Landscape planting and other features around your backyard swimming pool can make or break the fun of having a pool in your yard. Do it correctly and you subtly enhance the beauty of your pool area while making it more functional. If you do pool landscaping wrong, you invite maintenance issues and other problems that take the fun out of splashing in the water on a hot summer day.
Planting Around Your Pool
Unless you have an elegantly designed, modernist landscape, your pool will look uninviting in a barren yard with nothing around it. Carefully placed plants soften pool areas while providing some privacy and a sense of enclosure. Most want their pool area to be colorful and fun. Using a variety of plant sizes, shapes and colors is a good approach – as long as you don’t overdo it!
It’s nice to provide some shade close to the pool. One or two medium to large trees can provide shaded seating areas for those that want to minimize sun exposure. At the same time, you need some sunny spaces. Pay attention to the sun pattern in your yard before you plant. Try and keep the pool itself in full sun, especially for the morning hours.
Make sure that at least some of your ornamental plants flower in the summer. You want pool landscaping to look its best during the times of year you will be spending poolside. Given the brightness of sun reflecting on pool water, select flower colours other than white.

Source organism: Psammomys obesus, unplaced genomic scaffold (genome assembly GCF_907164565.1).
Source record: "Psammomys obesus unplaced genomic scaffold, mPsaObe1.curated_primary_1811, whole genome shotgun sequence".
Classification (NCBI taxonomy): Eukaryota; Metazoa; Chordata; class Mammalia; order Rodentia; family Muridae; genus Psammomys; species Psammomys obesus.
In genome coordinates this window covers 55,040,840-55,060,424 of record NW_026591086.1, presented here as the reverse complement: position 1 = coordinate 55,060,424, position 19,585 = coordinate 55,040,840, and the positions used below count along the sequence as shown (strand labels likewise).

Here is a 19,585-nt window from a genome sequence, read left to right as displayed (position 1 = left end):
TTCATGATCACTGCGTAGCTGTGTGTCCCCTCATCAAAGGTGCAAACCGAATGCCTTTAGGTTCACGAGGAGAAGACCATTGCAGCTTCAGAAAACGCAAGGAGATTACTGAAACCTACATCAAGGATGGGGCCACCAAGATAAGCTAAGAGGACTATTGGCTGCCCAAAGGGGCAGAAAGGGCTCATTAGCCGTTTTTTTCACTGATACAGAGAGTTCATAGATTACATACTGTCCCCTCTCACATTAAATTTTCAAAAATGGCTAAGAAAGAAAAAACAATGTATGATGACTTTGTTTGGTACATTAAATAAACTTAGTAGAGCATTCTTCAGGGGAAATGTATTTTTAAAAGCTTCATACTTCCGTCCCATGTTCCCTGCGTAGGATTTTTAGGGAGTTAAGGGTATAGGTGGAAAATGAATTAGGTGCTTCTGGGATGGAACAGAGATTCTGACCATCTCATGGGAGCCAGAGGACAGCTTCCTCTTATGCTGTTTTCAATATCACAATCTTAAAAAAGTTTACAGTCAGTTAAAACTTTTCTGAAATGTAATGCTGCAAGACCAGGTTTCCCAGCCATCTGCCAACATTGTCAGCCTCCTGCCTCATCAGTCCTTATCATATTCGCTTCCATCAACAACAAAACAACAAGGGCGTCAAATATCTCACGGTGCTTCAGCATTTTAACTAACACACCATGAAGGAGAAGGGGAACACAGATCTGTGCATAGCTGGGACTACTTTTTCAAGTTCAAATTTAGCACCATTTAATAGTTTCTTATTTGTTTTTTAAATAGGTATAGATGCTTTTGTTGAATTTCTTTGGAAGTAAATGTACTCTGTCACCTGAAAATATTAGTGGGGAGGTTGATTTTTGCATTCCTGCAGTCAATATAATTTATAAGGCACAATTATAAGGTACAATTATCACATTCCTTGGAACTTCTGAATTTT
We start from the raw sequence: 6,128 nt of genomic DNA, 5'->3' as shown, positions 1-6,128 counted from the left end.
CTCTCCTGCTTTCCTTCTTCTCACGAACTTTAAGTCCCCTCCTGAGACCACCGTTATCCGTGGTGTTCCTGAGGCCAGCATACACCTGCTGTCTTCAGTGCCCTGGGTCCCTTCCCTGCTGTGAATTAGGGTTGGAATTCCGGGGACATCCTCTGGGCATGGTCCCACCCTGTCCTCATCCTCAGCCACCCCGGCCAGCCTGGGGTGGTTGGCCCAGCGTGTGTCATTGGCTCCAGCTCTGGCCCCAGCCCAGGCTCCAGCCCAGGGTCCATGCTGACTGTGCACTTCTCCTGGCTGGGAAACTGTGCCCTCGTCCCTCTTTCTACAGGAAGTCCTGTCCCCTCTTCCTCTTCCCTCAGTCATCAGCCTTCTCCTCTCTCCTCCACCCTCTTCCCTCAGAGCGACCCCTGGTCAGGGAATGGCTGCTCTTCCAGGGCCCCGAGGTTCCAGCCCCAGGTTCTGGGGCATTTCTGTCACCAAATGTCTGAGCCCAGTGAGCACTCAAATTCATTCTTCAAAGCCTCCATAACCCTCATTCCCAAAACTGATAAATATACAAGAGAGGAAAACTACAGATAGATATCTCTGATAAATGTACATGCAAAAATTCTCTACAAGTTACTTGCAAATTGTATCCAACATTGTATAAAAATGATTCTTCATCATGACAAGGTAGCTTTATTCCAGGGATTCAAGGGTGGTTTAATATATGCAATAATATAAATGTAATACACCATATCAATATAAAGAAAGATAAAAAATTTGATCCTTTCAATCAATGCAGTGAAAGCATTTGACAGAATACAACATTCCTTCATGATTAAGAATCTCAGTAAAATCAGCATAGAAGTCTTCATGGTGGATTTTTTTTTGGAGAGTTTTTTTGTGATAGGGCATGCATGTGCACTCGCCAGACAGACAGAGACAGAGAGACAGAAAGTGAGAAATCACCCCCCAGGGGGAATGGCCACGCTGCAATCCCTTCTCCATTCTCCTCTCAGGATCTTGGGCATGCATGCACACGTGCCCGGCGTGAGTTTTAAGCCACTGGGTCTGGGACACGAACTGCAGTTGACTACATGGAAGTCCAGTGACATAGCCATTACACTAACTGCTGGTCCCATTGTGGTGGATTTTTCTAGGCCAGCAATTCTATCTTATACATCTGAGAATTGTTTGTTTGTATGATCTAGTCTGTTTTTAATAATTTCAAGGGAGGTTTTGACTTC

Things to Avoid With Your Pool Landscaping
Steer away from prickly plants with thorns or stiff needles. There are lots of bare legs and feet around pools that won’t appreciate scratchy plants. While oak trees are wonderful in most situations, you don’t want to step on acorns while walking around your pool deck or have to scoop them out of the water every fall.
Cleaning leaves out of your backyard pool is a given, but don’t make the situation worse. Even though breezes shift and change, every place has a prevailing wind direction. Local topography and elevation may affect the wind in your yard; pay attention to the patterns. If possible, have larger trees downwind from your pool; don’t plant trees with lots of very small leaves.
Be careful not to have standing water near your pool due to poor drainage. Even saucers for potted plants can end up with stagnant water that attracts mosquitoes. Low, dense groundcovers such as English ivy and periwinkle also tend to be mosquito breeding grounds.
The Best Mulch for Pool Landscaping
Use shredded hardwood bark mulch for your pool area landscape. It compacts well and tends to stay in place. Pine bark is lighter weight and more likely to wash onto your pool deck. Above all, avoid gravel mulch. You’ll be fishing it out of the bottom of the pool and stepping on it when it spills onto the surrounding walks and patios.
These few simple guidelines will make your pool a pleasant place to spend time. Consult with a landscape architect if you are not sure about the best approach to your pool landscape design. Your pool will be more enjoyable if you make sure the surrounding landscape complements your pool and lifestyle.